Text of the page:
WN: Before reading your book, I was familiar with Dora Maar’s role as one of the great photographers of the 20th century. I’ve always loved her images of Barcelona street life in the 1930s. I also knew she documented the progress of Picasso’s masterpiece “Guernica” (1937) through her photography — although until reading your book, I didn’t know he had actually allowed her to paint a small portion of it.

Her own paintings are not very well known to a general audience, and in the book, you also mention other artists who, at the time she knew them, were prominent or up-and-coming artists but who today are not familiar outside of specialist circles. Do you think your book is going to lead to a revival in interest in the exhibiting and collecting of her work and that of some of these other artists? And what do you think of her work as a photographer versus her work as a painter?

BB: I would be very happy if my book led people to discover her work. Her great exhibition last year in Paris (Centre Pompidou) and then London (Tate Modern) certainly helped much more. This exhibition was supposed to be at the Getty Center in Los Angeles in March. Unfortunately, COVID came. … I hope it’s only postponed and that the American people can see her work later.

Her painting is very interesting, and the fact that she never stopped painting, even without having success, is incredible. She didn’t care what people thought about her. She went on. She was a real artist from this point of view, but I have to recognize, I prefer the photographs. Like you, I admire the images she took in Spain. She had an incredible sensitivity and a very poetic vision.

You asked about other forgotten painters, and I would like people to rediscover the work of André Marchand. In the 1930s, journalists sometimes presented him as Picasso’s most promising heir. I really like what he did. I didn’t know him before Dora’s telephone book, but by chance, he lived in the same little town where I grew up.

WN: A quote from Dora Maar that you refer to periodically in the book really struck me: “After Picasso, there can only be God.” Part of your research led you to identify contact information for several clergies, and you describe how as her relationship with Picasso deteriorated, and then later when she was on her own, her faith became an increasingly important part of her life.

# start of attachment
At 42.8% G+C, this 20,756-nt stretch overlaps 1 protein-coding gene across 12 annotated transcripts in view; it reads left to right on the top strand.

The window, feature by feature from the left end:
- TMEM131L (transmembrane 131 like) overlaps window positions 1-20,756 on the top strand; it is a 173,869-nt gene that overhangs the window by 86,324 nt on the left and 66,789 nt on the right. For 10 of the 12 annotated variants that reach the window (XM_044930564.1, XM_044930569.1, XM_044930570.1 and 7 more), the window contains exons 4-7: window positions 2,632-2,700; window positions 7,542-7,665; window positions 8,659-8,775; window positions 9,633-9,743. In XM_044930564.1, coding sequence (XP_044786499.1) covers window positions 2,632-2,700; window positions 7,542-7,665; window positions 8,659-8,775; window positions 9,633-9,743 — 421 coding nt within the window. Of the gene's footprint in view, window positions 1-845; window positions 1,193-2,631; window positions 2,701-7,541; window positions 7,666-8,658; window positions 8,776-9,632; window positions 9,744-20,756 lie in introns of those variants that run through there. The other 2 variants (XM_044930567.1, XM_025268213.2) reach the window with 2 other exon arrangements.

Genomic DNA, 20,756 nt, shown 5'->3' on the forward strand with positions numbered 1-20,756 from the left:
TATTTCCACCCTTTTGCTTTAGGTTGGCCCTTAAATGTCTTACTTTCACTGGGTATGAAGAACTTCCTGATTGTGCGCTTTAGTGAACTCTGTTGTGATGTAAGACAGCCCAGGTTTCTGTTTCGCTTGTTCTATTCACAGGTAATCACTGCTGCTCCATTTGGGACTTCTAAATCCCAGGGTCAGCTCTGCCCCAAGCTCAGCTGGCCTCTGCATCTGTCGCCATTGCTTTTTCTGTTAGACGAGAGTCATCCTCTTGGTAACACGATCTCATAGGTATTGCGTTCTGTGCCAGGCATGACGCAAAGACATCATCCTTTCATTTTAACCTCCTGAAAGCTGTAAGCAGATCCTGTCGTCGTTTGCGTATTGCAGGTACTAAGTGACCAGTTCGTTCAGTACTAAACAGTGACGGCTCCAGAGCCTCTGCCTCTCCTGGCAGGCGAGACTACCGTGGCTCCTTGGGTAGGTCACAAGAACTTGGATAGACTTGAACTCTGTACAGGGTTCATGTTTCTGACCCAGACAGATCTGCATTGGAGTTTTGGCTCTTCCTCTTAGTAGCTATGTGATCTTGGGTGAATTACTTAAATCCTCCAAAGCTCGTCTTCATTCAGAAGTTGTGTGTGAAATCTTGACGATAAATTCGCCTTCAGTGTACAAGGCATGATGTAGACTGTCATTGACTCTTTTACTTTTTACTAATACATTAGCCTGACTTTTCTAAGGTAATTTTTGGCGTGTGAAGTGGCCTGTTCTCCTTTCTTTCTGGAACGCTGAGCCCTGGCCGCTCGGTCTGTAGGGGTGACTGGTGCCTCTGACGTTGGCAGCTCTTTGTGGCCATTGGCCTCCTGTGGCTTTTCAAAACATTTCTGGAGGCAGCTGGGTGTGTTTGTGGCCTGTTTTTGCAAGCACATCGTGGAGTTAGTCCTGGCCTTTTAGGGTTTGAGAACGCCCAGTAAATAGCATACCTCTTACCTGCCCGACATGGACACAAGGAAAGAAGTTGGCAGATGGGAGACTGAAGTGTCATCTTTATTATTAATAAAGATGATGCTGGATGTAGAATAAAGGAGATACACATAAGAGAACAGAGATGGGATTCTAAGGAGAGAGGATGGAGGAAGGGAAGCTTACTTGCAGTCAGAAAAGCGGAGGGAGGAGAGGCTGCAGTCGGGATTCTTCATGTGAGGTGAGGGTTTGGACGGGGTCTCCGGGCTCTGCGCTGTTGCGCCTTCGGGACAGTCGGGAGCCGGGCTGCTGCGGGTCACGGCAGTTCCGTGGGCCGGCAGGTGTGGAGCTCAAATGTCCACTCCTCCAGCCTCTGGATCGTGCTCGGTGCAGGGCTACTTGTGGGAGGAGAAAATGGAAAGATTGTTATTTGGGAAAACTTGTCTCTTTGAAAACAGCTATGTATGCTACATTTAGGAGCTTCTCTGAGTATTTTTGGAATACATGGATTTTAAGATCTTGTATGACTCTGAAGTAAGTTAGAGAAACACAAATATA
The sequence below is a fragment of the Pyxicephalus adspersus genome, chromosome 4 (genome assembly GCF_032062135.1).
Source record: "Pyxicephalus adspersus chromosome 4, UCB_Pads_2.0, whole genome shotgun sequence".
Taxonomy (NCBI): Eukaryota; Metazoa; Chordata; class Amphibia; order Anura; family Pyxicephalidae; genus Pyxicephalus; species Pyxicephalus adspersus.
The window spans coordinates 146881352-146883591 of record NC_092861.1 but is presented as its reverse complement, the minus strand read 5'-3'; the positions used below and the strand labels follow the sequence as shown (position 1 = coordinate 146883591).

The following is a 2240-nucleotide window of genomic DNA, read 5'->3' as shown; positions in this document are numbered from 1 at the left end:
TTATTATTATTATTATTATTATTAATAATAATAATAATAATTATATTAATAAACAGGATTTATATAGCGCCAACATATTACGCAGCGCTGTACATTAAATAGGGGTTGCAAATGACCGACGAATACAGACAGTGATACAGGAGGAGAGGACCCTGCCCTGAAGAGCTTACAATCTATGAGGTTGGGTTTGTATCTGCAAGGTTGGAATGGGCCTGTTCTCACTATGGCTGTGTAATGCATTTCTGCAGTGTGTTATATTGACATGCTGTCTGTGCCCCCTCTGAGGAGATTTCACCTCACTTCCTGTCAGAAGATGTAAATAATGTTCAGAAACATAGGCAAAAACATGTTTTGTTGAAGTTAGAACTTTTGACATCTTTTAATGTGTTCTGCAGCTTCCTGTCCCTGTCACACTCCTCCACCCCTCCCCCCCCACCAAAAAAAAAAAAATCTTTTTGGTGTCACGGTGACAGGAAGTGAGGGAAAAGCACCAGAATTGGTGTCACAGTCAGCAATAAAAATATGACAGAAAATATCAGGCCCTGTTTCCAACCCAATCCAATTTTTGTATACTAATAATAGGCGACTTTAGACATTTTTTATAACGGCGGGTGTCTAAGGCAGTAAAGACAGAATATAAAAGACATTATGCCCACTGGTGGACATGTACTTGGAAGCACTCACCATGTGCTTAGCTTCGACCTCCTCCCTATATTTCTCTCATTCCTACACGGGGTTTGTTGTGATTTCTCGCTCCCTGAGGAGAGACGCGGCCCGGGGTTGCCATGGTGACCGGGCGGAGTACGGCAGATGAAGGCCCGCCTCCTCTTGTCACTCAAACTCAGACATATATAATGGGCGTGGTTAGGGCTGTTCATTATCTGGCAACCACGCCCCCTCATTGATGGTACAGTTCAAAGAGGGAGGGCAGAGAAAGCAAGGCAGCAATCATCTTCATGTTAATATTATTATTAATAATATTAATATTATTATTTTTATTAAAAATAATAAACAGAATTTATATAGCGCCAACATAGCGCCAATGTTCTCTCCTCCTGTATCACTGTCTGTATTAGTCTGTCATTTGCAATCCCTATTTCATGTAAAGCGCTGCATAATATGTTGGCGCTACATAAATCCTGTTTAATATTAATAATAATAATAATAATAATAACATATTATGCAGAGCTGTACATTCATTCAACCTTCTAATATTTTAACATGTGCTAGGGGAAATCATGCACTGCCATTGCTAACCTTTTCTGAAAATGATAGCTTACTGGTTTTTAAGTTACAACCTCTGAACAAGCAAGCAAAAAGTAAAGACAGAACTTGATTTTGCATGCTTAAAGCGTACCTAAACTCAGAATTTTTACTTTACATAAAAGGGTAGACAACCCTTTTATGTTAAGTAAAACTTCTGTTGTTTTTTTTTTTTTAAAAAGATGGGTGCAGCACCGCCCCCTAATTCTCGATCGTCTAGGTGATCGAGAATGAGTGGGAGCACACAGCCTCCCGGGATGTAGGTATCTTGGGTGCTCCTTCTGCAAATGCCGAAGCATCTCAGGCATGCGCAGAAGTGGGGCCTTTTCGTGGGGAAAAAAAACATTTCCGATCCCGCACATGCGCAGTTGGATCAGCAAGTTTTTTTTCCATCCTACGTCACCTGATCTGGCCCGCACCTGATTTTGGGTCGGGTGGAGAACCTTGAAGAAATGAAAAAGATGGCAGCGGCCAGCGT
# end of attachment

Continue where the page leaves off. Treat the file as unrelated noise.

You also recount how not only Picasso but some of her supposed friends would mock her behind her back for wanting to talk about spiritual matters.

BB: She progressively changed her friends. When the art historian Victoria Combalia talked to her by phone in the 1990s, Dora told her she no longer had anything in common with her left-wing friends. In 1958, she sent letters to all her friends to say she didn’t want to see them anymore.

She kept seeing a few people — Balthus, André Du Bouchet, James Lord — but no longer Paul Eluard, Breton, Jacqueline Lamba. … She met with people who didn’t judge her. She met people she could talk with about the topics she was interested in. Some were not as religious as she was, but they were interested in the mystery of creation, nature, transcendence, spiritual questions.

WN: Along a similar line, one of the themes running through the book is a struggle with the concept of motherhood. The scene that you describe of the telephone call between Dora Maar and her mother, when they are having what turns out to be their final argument, was truly haunting.

In fact, Picasso’s command not to go around to her mother’s, even when she strongly suspected something was wrong, gives the episode a slightly macabre quality. Once again, we see Dora is going against her own best judgment because Pablo says so.

Although she never had a child of her own, at one point Maar considers having a child with Picasso in order to try to maintain some kind of hold over him, but that doesn’t end up happening. She does, however, appoint herself as a sort of unofficial godmother to several children of her friends — yet instead of showering them with affection and attention, it seems like she simply wants the title without the commitment.

Certainly, there was precedent in French society for her to adopt children from underprivileged countries — “La Baker” did that with her “Rainbow Tribe” during the same time period — but she didn’t do that either. Having said that, based on your book, Dora doesn’t strike me as the sort of person who would make the statement, “I never want to be a mother.” So why do you think she never became one?

BB: Don’t forget the period: Dora’s mother died during the German occupation. People were not allowed to go outside at night in Paris: couvre-feu in French, or curfew in English. Secondly, Picasso couldn’t stand the idea of illness or death. So imagine the situation: She is on the phone, arguing with her mother … then silence. … My feeling is Picasso was both in denial and afraid of problems with the German soldiers.

The topic of children is different. I don’t think Dora really was maternal — and nothing like Josephine Baker. But she knew her sterility was a problem for Picasso. For him, she wasn’t a woman if she could not have a baby. He was very cruel and so selfish.

Then she began to become devout, and being a godmother was very important, to get the babies baptized. You are more religious than I am; I am sure you understand what she felt. It was a way to save these kids.

WN: Finally, I’m curious to know whether you’ve kept the address book and whether you had to go back to eBay to get your husband another one?

BB: Yes, I kept both the leather agenda and the address book inside. And you’re right; I bought another one for my husband. I found something inside again! But nothing interesting at all. It’s like the lottery: You don’t win every time.